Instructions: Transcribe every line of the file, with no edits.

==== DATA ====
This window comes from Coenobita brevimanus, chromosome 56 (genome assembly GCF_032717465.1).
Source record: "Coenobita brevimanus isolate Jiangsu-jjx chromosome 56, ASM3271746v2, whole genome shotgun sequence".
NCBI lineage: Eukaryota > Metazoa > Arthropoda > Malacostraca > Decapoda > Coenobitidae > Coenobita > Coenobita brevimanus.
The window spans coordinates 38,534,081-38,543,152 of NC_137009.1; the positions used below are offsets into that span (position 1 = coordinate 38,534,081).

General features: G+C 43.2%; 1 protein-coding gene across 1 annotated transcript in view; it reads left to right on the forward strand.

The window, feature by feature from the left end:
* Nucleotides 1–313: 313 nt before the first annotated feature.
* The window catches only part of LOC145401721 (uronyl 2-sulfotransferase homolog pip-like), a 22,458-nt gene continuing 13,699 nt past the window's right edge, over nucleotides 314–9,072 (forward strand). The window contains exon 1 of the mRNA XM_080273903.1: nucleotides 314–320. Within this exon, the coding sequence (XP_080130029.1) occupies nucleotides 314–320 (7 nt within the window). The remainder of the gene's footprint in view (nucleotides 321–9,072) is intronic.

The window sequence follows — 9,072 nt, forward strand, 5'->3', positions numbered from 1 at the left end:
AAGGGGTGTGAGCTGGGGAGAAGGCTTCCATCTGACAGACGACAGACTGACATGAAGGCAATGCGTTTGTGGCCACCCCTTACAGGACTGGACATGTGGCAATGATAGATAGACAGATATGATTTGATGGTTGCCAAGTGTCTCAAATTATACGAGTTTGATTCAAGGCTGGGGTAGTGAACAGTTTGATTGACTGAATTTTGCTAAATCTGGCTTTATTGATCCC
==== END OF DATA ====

This window comes from Coenobita brevimanus, chromosome 56 (genome assembly GCF_032717465.1).
Source record: "Coenobita brevimanus isolate Jiangsu-jjx chromosome 56, ASM3271746v2, whole genome shotgun sequence".
NCBI lineage: Eukaryota > Metazoa > Arthropoda > Malacostraca > Decapoda > Coenobitidae > Coenobita > Coenobita brevimanus.
The window spans coordinates 38,534,081-38,543,152 of NC_137009.1; the positions used below are offsets into that span (position 1 = coordinate 38,534,081).

General features: G+C 43.2%; 1 protein-coding gene across 1 annotated transcript in view; it reads left to right on the forward strand.

The window, feature by feature from the left end:
* Nucleotides 1–313: 313 nt before the first annotated feature.
* The window catches only part of LOC145401721 (uronyl 2-sulfotransferase homolog pip-like), a 22,458-nt gene continuing 13,699 nt past the window's right edge, over nucleotides 314–9,072 (forward strand). The window contains exon 1 of the mRNA XM_080273903.1: nucleotides 314–320. Within this exon, the coding sequence (XP_080130029.1) occupies nucleotides 314–320 (7 nt within the window). The remainder of the gene's footprint in view (nucleotides 321–9,072) is intronic.

The window sequence follows — 9,072 nt, forward strand, 5'->3', positions numbered from 1 at the left end:
AAGGGGTGTGAGCTGGGGAGAAGGCTTCCATCTGACAGACGACAGACTGACATGAAGGCAATGCGTTTGTGGCCACCCCTTACAGGACTGGACATGTGGCAATGATAGATAGACAGATATGATTTGATGGTTGCCAAGTGTCTCAAATTATACGAGTTTGATTCAAGGCTGGGGTAGTGAACAGTTTGATTGACTGAATTTTGCTAAATCTGGCTTTATTGATCCC